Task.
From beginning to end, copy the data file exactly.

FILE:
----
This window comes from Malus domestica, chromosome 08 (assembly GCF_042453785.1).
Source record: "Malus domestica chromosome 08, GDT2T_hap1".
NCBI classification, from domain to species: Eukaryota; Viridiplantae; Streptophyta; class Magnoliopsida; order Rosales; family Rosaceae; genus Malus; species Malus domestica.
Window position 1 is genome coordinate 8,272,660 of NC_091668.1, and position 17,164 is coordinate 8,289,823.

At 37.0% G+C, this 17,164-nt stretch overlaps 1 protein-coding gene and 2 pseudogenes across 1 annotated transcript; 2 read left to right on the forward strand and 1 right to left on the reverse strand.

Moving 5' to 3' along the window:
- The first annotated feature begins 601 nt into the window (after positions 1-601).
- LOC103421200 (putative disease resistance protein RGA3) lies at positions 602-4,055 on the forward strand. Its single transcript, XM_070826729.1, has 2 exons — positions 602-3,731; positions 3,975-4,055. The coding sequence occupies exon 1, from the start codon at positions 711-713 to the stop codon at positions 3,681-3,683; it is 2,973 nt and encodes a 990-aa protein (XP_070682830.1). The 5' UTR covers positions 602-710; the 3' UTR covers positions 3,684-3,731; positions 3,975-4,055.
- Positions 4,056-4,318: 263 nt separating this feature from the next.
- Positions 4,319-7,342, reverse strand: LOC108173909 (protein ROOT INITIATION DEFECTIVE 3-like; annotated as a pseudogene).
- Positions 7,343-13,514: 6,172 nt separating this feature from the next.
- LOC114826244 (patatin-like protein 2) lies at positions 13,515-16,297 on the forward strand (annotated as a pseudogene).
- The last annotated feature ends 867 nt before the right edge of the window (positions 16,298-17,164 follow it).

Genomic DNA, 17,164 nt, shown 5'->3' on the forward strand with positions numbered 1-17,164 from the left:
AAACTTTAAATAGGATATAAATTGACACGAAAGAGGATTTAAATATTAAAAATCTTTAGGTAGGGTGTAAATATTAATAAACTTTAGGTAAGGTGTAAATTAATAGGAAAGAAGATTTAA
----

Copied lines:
This window comes from Malus domestica, chromosome 08 (assembly GCF_042453785.1).
Source record: "Malus domestica chromosome 08, GDT2T_hap1".
NCBI classification, from domain to species: Eukaryota; Viridiplantae; Streptophyta; class Magnoliopsida; order Rosales; family Rosaceae; genus Malus; species Malus domestica.
Window position 1 is genome coordinate 8,272,660 of NC_091668.1, and position 17,164 is coordinate 8,289,823.

At 37.0% G+C, this 17,164-nt stretch overlaps 1 protein-coding gene and 2 pseudogenes across 1 annotated transcript; 2 read left to right on the forward strand and 1 right to left on the reverse strand.

Moving 5' to 3' along the window:
- The first annotated feature begins 601 nt into the window (after positions 1-601).
- LOC103421200 (putative disease resistance protein RGA3) lies at positions 602-4,055 on the forward strand. Its single transcript, XM_070826729.1, has 2 exons — positions 602-3,731; positions 3,975-4,055. The coding sequence occupies exon 1, from the start codon at positions 711-713 to the stop codon at positions 3,681-3,683; it is 2,973 nt and encodes a 990-aa protein (XP_070682830.1). The 5' UTR covers positions 602-710; the 3' UTR covers positions 3,684-3,731; positions 3,975-4,055.
- Positions 4,056-4,318: 263 nt separating this feature from the next.
- Positions 4,319-7,342, reverse strand: LOC108173909 (protein ROOT INITIATION DEFECTIVE 3-like; annotated as a pseudogene).
- Positions 7,343-13,514: 6,172 nt separating this feature from the next.
- LOC114826244 (patatin-like protein 2) lies at positions 13,515-16,297 on the forward strand (annotated as a pseudogene).
- The last annotated feature ends 867 nt before the right edge of the window (positions 16,298-17,164 follow it).

Genomic DNA, 17,164 nt, shown 5'->3' on the forward strand with positions numbered 1-17,164 from the left:
AAACTTTAAATAGGATATAAATTGACACGAAAGAGGATTTAAATATTAAAAATCTTTAGGTAGGGTGTAAATATTAATAAACTTTAGGTAAGGTGTAAATTAATAGGAAAGAAGATTTAA